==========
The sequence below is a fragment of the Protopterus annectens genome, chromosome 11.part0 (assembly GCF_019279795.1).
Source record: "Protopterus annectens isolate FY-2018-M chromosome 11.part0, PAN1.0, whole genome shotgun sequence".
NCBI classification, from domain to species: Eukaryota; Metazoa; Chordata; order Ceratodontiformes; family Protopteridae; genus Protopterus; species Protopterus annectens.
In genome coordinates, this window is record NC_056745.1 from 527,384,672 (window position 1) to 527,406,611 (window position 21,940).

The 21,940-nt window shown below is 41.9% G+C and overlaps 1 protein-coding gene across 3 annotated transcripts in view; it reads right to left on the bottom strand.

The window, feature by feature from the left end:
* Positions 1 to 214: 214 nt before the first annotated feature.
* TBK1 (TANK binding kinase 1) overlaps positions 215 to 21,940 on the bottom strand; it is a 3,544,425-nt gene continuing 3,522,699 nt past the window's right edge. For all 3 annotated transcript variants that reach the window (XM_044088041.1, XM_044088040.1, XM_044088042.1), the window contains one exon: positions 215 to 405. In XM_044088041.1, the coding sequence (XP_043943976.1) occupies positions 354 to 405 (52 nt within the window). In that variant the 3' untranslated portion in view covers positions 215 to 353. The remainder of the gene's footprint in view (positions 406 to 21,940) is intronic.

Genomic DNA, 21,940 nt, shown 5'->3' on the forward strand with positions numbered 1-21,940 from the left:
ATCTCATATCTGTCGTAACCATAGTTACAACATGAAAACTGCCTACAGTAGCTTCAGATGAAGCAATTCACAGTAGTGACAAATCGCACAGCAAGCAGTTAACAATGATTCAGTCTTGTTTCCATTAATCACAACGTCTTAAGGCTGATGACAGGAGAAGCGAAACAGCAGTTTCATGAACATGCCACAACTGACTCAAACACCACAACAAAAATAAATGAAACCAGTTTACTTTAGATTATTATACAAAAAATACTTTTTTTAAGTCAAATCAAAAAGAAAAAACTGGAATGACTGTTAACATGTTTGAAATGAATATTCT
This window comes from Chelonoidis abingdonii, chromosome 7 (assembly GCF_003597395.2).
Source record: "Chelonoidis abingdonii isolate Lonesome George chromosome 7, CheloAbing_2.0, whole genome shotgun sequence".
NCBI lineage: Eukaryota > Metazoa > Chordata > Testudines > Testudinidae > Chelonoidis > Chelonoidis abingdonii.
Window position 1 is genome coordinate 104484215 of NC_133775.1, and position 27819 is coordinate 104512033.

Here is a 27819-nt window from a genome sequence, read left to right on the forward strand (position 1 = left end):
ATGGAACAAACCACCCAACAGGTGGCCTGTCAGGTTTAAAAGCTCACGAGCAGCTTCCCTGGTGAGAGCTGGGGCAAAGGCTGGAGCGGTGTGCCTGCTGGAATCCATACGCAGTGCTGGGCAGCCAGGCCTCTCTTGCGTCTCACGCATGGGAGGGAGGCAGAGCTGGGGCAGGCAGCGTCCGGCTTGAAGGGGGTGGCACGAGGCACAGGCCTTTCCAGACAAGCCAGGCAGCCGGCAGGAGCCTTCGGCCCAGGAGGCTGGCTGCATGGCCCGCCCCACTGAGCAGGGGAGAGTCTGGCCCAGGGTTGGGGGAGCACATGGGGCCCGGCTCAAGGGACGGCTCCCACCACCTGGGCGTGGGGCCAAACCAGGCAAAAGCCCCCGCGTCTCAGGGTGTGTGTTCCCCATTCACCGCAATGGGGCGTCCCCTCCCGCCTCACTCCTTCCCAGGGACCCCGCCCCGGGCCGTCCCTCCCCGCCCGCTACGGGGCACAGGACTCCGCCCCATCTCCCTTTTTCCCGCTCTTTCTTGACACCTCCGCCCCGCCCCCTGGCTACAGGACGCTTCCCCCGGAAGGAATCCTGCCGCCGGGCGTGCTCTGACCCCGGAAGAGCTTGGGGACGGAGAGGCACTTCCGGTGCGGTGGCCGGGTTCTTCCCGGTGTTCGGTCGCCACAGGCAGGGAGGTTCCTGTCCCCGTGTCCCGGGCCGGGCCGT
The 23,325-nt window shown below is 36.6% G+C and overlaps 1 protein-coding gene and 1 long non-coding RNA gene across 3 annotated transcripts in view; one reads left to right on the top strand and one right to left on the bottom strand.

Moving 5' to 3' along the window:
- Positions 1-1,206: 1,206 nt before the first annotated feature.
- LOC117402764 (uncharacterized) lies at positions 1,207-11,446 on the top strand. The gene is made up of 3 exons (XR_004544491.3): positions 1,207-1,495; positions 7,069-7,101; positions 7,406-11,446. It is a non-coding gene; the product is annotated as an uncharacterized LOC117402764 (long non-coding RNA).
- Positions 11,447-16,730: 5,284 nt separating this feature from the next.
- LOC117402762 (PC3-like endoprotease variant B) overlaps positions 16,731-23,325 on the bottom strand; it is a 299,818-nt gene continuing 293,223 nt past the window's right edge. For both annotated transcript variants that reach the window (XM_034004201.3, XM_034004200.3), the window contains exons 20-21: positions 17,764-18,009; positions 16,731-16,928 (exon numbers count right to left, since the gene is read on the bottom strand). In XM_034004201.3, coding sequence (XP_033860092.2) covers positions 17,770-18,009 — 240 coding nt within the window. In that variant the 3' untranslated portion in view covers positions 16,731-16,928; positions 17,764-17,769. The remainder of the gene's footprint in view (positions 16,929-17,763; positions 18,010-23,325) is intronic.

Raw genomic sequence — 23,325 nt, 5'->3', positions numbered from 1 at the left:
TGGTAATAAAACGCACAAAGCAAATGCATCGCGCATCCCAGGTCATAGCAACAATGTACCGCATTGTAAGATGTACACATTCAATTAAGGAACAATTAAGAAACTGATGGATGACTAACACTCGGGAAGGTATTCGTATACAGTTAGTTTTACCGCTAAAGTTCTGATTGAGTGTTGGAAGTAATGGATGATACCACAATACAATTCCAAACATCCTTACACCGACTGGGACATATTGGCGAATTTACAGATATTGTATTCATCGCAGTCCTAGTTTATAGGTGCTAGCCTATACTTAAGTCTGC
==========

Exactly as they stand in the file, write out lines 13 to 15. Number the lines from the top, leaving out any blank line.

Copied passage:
NCBI lineage: Eukaryota > Metazoa > Chordata > Testudines > Testudinidae > Chelonoidis > Chelonoidis abingdonii.
Window position 1 is genome coordinate 104484215 of NC_133775.1, and position 27819 is coordinate 104512033.

Here is a 27819-nt window from a genome sequence, read left to right on the forward strand (position 1 = left end):